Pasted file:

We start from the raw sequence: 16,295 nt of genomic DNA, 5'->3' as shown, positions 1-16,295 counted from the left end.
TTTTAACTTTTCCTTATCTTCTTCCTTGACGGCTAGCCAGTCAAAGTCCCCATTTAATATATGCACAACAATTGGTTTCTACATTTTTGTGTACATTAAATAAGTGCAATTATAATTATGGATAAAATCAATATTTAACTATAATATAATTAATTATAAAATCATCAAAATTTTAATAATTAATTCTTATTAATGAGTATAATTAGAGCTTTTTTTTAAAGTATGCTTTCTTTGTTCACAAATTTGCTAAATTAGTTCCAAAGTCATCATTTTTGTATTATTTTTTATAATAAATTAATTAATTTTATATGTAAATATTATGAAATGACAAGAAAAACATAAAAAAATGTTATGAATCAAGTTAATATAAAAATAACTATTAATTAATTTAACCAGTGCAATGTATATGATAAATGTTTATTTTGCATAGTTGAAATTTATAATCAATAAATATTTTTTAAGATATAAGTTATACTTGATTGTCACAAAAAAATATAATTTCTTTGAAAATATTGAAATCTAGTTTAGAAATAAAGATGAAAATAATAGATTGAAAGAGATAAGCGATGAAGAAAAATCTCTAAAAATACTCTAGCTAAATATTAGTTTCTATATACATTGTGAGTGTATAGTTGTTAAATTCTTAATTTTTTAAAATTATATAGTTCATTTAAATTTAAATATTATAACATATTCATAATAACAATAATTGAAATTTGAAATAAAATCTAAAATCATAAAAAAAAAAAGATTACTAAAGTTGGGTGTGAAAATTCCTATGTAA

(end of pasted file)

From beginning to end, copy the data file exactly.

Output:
We start from the raw sequence: 16,295 nt of genomic DNA, 5'->3' as shown, positions 1-16,295 counted from the left end.
TTTTAACTTTTCCTTATCTTCTTCCTTGACGGCTAGCCAGTCAAAGTCCCCATTTAATATATGCACAACAATTGGTTTCTACATTTTTGTGTACATTAAATAAGTGCAATTATAATTATGGATAAAATCAATATTTAACTATAATATAATTAATTATAAAATCATCAAAATTTTAATAATTAATTCTTATTAATGAGTATAATTAGAGCTTTTTTTTAAAGTATGCTTTCTTTGTTCACAAATTTGCTAAATTAGTTCCAAAGTCATCATTTTTGTATTATTTTTTATAATAAATTAATTAATTTTATATGTAAATATTATGAAATGACAAGAAAAACATAAAAAAATGTTATGAATCAAGTTAATATAAAAATAACTATTAATTAATTTAACCAGTGCAATGTATATGATAAATGTTTATTTTGCATAGTTGAAATTTATAATCAATAAATATTTTTTAAGATATAAGTTATACTTGATTGTCACAAAAAAATATAATTTCTTTGAAAATATTGAAATCTAGTTTAGAAATAAAGATGAAAATAATAGATTGAAAGAGATAAGCGATGAAGAAAAATCTCTAAAAATACTCTAGCTAAATATTAGTTTCTATATACATTGTGAGTGTATAGTTGTTAAATTCTTAATTTTTTAAAATTATATAGTTCATTTAAATTTAAATATTATAACATATTCATAATAACAATAATTGAAATTTGAAATAAAATCTAAAATCATAAAAAAAAAAAGATTACTAAAGTTGGGTGTGAAAATTCCTATGTAA